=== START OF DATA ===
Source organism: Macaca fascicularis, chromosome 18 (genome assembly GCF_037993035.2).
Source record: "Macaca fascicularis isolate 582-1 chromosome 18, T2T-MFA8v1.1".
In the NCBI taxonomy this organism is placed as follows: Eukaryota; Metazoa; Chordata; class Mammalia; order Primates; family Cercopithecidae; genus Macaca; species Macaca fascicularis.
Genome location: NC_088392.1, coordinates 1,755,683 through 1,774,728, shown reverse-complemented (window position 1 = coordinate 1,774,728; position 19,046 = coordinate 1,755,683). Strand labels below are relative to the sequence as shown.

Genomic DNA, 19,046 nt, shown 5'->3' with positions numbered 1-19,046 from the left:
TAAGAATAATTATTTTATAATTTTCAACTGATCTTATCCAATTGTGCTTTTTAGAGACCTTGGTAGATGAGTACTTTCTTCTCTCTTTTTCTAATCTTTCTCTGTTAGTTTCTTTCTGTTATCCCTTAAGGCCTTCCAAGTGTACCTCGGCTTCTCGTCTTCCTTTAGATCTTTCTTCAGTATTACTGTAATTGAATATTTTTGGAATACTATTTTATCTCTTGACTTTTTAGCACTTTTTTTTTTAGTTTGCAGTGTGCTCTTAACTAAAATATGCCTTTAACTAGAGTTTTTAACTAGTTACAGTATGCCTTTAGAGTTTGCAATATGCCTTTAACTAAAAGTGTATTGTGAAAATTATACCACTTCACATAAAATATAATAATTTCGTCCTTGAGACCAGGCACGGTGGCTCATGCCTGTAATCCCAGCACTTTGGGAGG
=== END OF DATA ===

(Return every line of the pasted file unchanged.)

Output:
Source organism: Macaca fascicularis, chromosome 18 (genome assembly GCF_037993035.2).
Source record: "Macaca fascicularis isolate 582-1 chromosome 18, T2T-MFA8v1.1".
In the NCBI taxonomy this organism is placed as follows: Eukaryota; Metazoa; Chordata; class Mammalia; order Primates; family Cercopithecidae; genus Macaca; species Macaca fascicularis.
Genome location: NC_088392.1, coordinates 1,755,683 through 1,774,728, shown reverse-complemented (window position 1 = coordinate 1,774,728; position 19,046 = coordinate 1,755,683). Strand labels below are relative to the sequence as shown.

Genomic DNA, 19,046 nt, shown 5'->3' with positions numbered 1-19,046 from the left:
TAAGAATAATTATTTTATAATTTTCAACTGATCTTATCCAATTGTGCTTTTTAGAGACCTTGGTAGATGAGTACTTTCTTCTCTCTTTTTCTAATCTTTCTCTGTTAGTTTCTTTCTGTTATCCCTTAAGGCCTTCCAAGTGTACCTCGGCTTCTCGTCTTCCTTTAGATCTTTCTTCAGTATTACTGTAATTGAATATTTTTGGAATACTATTTTATCTCTTGACTTTTTAGCACTTTTTTTTTTAGTTTGCAGTGTGCTCTTAACTAAAATATGCCTTTAACTAGAGTTTTTAACTAGTTACAGTATGCCTTTAGAGTTTGCAATATGCCTTTAACTAAAAGTGTATTGTGAAAATTATACCACTTCACATAAAATATAATAATTTCGTCCTTGAGACCAGGCACGGTGGCTCATGCCTGTAATCCCAGCACTTTGGGAGG